galbraith19_BRENDAN SMIALOWSKIPOOLAFP via Getty Images_jerome powell BRENDAN SMIALOWSKIPOOLAFP via Getty Images

The Fed's Target Is Workers

By announcing forthcoming interest-rate hikes at a time when total US employment is still below its 2019 level, the Federal Reserve is once again bending to pressure from economists and financiers. Whether or not it understands what it is doing, its war on "inflation" is really a war on American workers.

STEAMBOAT SPRINGS, COLORADO – US Federal Reserve Chair Jerome Powell has now committed to putting US monetary policy on a course of rising interest rates, which could boost the short-term rate (on federal funds and treasury bills) by at least 200 basis points by the end of 2024. Thus, Powell yielded to pressure from economists and financiers, resurrecting a playbook that the Fed has followed for 50 years – and that should have remained in its vault.

The stated reason for tightening monetary policy is to “fight inflation.” But interest-rate hikes will do nothing to counteract inflation in the short run and will work against price increases in the long run only by bringing on yet another economic crash. Behind the policy is a mysterious theory linking interest rates to the money supply, and the money supply to the price level. This “monetarist” theory goes unstated these days for good reason: it was largely abandoned 40 years ago after it contributed to a financial debacle.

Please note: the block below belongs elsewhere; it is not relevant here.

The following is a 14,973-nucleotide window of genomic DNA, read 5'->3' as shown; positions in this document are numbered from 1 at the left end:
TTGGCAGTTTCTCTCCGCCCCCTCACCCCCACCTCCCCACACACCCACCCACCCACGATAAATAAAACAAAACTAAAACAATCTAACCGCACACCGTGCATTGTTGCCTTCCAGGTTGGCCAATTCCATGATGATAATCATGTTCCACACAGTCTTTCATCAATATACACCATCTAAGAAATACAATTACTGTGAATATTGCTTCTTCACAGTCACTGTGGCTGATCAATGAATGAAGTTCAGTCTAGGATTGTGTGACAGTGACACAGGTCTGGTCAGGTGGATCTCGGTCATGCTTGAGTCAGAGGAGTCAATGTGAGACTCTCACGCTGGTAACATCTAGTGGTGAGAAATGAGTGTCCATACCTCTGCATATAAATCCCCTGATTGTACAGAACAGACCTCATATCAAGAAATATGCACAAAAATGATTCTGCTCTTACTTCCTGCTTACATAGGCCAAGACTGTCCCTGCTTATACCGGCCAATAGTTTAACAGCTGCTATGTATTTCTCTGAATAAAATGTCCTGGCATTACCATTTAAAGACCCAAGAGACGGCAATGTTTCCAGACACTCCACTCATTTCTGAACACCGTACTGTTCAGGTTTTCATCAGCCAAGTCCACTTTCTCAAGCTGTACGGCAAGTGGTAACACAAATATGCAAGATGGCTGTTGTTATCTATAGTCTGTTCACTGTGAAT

In the late 1970s, monetarists promised that if the Fed would focus only on controlling the supply of money, inflation could be tamed without increasing unemployment. In 1981, Fed Chair Paul Volcker gave it a try. Short-term interest rates soared to 20%, unemployment reached 10%, and Latin America spiraled into a debt crisis that nearly took down all the large New York banks. By the end of 1982, the Fed had backed off.